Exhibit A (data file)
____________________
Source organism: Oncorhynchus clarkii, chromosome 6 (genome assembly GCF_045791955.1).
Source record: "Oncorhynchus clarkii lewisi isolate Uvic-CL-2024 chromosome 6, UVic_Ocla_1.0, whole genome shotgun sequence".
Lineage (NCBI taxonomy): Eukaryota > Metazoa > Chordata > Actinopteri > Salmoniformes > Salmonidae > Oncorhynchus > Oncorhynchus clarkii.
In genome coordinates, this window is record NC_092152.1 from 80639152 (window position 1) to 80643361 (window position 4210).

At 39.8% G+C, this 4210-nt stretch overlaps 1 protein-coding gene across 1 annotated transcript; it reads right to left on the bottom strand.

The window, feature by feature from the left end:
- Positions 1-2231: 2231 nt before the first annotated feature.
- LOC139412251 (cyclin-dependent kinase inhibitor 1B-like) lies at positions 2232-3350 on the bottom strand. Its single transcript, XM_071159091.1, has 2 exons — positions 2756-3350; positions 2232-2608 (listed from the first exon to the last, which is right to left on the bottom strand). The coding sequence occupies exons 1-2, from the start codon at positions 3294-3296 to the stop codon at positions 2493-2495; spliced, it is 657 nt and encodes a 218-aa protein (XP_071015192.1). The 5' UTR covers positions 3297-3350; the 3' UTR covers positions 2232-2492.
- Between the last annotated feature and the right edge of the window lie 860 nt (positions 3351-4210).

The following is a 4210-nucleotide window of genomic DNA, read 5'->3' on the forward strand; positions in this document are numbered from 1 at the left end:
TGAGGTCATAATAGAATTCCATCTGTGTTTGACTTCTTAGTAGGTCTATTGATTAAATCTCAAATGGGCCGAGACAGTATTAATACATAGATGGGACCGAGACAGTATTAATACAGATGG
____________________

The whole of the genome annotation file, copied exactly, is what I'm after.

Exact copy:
Source organism: Oncorhynchus clarkii, chromosome 6 (genome assembly GCF_045791955.1).
Source record: "Oncorhynchus clarkii lewisi isolate Uvic-CL-2024 chromosome 6, UVic_Ocla_1.0, whole genome shotgun sequence".
Lineage (NCBI taxonomy): Eukaryota > Metazoa > Chordata > Actinopteri > Salmoniformes > Salmonidae > Oncorhynchus > Oncorhynchus clarkii.
In genome coordinates, this window is record NC_092152.1 from 80639152 (window position 1) to 80643361 (window position 4210).

At 39.8% G+C, this 4210-nt stretch overlaps 1 protein-coding gene across 1 annotated transcript; it reads right to left on the bottom strand.

The window, feature by feature from the left end:
- Positions 1-2231: 2231 nt before the first annotated feature.
- LOC139412251 (cyclin-dependent kinase inhibitor 1B-like) lies at positions 2232-3350 on the bottom strand. Its single transcript, XM_071159091.1, has 2 exons — positions 2756-3350; positions 2232-2608 (listed from the first exon to the last, which is right to left on the bottom strand). The coding sequence occupies exons 1-2, from the start codon at positions 3294-3296 to the stop codon at positions 2493-2495; spliced, it is 657 nt and encodes a 218-aa protein (XP_071015192.1). The 5' UTR covers positions 3297-3350; the 3' UTR covers positions 2232-2492.
- Between the last annotated feature and the right edge of the window lie 860 nt (positions 3351-4210).

The following is a 4210-nucleotide window of genomic DNA, read 5'->3' on the forward strand; positions in this document are numbered from 1 at the left end:
TGAGGTCATAATAGAATTCCATCTGTGTTTGACTTCTTAGTAGGTCTATTGATTAAATCTCAAATGGGCCGAGACAGTATTAATACATAGATGGGACCGAGACAGTATTAATACAGATGG